Biden in South Carolina calls out Republicans who tout major legislation they opposed

By: - July 6, 2023 4:08 pm

President Joe Biden speaks about his economic plan at the Flex LTD manufacturing plant on July 6, 2023 in West Columbia, South Carolina. Photo by Sean Rayford/Getty Images.

WASHINGTON — President Joe Biden traveled Thursday to South Carolina — home of the first-in-the-nation 2024 Democratic presidential primary as well as two GOP presidential candidates — to rebuke Republicans for voting against bills in Congress that are now providing billions in federal dollars.

“All those members of Congress who voted against it, suddenly realize how great it is. And they’re bragging about it,” Biden said. “As my mother would say, ‘God love ’em.’”

Biden’s criticism of GOP lawmakers is part of an ongoing strategy from the White House, in which the president and top officials call out Republicans who voted against key bills, but then cheer and promote the federal cash those laws funnel to their home states.

Biden on Thursday chastised the South Carolina GOP lawmakers who voted against the Democrats’ Inflation Reduction Act as well as those who sought to block bipartisan legislation, like the infrastructure law and the CHIPS and Science Act, which was designed to boost investment in semiconductors and provide funding for scientific research.

“That hasn’t stopped them, though, from claiming credit now that billions of dollars and thousands of jobs are coming to the United States,” Biden said.

GOP presidential candidates

South Carolina is home to two Republican presidential contenders, with U.S. Sen. Tim Scott and former Gov. Nikki Haley both in the running to possibly face Biden in the general election in November 2024.

Biden lost South Carolina during the general election in 2020, receiving 43% of the vote compared to Donald Trump’s 55%. The state holds nine Electoral College votes, and has eight Republicans and one Democrat representing it in Congress.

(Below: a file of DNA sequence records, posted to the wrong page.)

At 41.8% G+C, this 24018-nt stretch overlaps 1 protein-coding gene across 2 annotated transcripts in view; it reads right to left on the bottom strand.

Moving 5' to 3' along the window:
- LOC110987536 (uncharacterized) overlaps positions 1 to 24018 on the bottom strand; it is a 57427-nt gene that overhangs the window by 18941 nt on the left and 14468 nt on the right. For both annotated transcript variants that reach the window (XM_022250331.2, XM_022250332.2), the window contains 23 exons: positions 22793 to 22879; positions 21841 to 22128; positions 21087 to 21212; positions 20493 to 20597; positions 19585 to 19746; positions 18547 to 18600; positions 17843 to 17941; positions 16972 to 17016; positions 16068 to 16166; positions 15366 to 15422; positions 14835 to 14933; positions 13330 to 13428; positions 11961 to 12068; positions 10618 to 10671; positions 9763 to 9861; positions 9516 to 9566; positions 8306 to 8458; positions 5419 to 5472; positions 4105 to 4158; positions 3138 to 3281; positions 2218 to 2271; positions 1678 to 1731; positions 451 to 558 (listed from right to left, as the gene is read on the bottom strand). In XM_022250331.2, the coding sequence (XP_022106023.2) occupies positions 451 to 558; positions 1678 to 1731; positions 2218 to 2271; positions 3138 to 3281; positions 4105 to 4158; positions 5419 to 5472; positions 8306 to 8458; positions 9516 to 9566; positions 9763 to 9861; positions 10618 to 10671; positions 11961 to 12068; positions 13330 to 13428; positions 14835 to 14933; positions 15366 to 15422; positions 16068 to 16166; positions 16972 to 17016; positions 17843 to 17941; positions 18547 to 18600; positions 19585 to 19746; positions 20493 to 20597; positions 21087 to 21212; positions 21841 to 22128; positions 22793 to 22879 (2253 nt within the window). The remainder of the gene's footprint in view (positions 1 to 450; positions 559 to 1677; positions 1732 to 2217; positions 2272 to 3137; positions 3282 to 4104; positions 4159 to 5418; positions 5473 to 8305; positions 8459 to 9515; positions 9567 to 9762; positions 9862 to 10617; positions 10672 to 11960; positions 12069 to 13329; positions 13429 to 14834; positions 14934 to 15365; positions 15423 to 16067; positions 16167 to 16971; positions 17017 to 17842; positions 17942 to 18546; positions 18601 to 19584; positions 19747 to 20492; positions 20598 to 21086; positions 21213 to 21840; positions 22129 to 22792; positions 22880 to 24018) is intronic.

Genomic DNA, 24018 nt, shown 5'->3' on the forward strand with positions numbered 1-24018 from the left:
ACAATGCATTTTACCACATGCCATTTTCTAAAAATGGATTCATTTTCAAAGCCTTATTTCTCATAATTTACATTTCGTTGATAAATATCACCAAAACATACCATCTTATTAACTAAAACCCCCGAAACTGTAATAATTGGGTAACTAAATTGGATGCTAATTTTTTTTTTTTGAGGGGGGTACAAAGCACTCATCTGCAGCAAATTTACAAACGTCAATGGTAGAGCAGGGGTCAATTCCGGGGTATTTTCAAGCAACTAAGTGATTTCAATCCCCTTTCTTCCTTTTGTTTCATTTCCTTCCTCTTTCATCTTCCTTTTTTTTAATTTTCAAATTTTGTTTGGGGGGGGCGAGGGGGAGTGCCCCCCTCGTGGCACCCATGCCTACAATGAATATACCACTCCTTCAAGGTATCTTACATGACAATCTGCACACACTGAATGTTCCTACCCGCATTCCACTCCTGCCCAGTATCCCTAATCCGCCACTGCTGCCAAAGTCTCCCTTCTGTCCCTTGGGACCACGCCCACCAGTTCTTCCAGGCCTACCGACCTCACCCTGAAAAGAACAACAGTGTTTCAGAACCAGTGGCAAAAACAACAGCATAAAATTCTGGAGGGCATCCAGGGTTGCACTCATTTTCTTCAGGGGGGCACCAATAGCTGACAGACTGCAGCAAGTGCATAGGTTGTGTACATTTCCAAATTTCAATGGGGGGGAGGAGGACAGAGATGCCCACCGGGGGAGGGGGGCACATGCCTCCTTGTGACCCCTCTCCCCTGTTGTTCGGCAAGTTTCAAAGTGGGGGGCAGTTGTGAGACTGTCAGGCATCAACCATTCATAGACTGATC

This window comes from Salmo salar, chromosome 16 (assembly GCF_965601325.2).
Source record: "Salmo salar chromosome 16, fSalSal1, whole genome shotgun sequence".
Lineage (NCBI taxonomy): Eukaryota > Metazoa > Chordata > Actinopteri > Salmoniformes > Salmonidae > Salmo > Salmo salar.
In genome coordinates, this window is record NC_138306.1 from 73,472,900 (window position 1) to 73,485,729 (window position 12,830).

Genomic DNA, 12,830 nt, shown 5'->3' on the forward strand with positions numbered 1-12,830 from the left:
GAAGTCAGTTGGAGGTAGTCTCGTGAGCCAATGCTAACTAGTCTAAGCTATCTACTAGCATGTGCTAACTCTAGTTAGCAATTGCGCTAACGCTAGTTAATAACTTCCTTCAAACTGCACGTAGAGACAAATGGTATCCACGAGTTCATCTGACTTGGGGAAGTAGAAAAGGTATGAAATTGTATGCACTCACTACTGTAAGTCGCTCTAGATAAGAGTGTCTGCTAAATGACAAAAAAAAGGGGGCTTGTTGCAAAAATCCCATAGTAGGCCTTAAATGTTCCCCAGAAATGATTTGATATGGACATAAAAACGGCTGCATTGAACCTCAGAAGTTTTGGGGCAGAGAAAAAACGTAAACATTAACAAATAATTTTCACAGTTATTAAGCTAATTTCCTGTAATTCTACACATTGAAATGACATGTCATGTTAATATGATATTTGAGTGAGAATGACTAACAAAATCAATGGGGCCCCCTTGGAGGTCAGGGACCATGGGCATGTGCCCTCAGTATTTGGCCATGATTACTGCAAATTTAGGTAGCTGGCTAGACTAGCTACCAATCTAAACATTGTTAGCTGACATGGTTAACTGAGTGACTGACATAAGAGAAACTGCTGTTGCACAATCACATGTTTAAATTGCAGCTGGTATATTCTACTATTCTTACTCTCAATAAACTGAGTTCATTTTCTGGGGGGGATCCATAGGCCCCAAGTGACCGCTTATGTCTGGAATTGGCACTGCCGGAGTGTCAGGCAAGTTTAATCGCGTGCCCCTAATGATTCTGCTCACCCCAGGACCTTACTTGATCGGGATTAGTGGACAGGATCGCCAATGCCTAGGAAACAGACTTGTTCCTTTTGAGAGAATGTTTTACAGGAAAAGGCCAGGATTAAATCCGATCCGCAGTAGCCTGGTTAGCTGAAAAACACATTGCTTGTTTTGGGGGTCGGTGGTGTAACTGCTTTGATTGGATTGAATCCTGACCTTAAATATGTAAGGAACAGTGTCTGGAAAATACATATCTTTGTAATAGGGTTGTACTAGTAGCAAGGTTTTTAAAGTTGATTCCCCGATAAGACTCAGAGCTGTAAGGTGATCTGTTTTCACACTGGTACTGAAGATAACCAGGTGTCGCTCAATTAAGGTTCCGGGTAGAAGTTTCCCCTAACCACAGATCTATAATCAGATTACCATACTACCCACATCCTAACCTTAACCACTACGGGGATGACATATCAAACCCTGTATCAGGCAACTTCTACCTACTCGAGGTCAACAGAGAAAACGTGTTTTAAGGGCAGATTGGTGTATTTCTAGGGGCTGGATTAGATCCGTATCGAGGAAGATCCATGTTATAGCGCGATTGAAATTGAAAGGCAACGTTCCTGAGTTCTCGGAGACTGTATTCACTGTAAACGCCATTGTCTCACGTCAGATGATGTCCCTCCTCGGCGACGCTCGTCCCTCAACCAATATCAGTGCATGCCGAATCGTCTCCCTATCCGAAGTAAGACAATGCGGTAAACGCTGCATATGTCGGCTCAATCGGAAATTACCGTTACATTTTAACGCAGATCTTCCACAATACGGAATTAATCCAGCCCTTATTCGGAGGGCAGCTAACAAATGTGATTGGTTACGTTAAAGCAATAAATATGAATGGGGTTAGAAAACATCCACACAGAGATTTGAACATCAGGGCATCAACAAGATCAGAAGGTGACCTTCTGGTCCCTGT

Scott said on FOX News’ “America’s Newsroom” earlier Thursday that Biden should use the stop in South Carolina to apologize for policies his administration has pushed, arguing they have spurred inflation and increased the price of everyday goods like groceries and gas.

“I hope he is going to start his apology tour here in South Carolina because what the president wants the American people to do is to believe what he says and not what we see with our own eyes,” Scott said.

Haley tweeted that Biden’s economic policies, which the White House is calling “Bidenomics,” have led to “record-breaking inflation and wiped out people’s savings.”

“South Carolinians are still paying more for gas and groceries than they did before Bidenomics,” Haley wrote. “If Joe Biden really thinks Bidenomics is working, he definitely needs to take a mental competency test.”

White House targets Republican votes

Biden didn’t specifically mention Scott or Haley during his speech, but a fact sheet from the White House sought to highlight that Scott as well as Republican U.S. House Reps. Jeff Duncan, Nancy Mace, William Timmons and Joe Wilson voted against some of the legislation that Biden spoke about.

The fact sheet said that “if most South Carolina Republican Members of Congress had their way, the state would have lost out on over $2.6 billion in infrastructure funding and nearly $1 billion in funding for high-speed internet for South Carolina.”

After touring Flex LTD in West Columbia, South Carolina, Biden spoke from the facility about how the bills Congress has passed and actions he’s taken as president have impacted the economy.

Biden touted several economic indicators during the speech, including that more than 13 million jobs have been created since he took office, that unemployment has remained below 4% for the longest stretch in the last half century and that inflation has dropped to about half of what it was last year.

Biden, however, noted there are still ways he and his administration are hoping to boost the economy.

“I’m not here to declare victory on the economy. I’m here to say we have a plan that’s turning things around quickly,” Biden said. “But we have a lot more work to do.”

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Jennifer Shutt
Jennifer Shutt

Jennifer covers the nation’s capital as a senior reporter for States Newsroom. Her coverage areas include congressional policy, politics and legal challenges with a focus on health care, unemployment, housing and aid to families.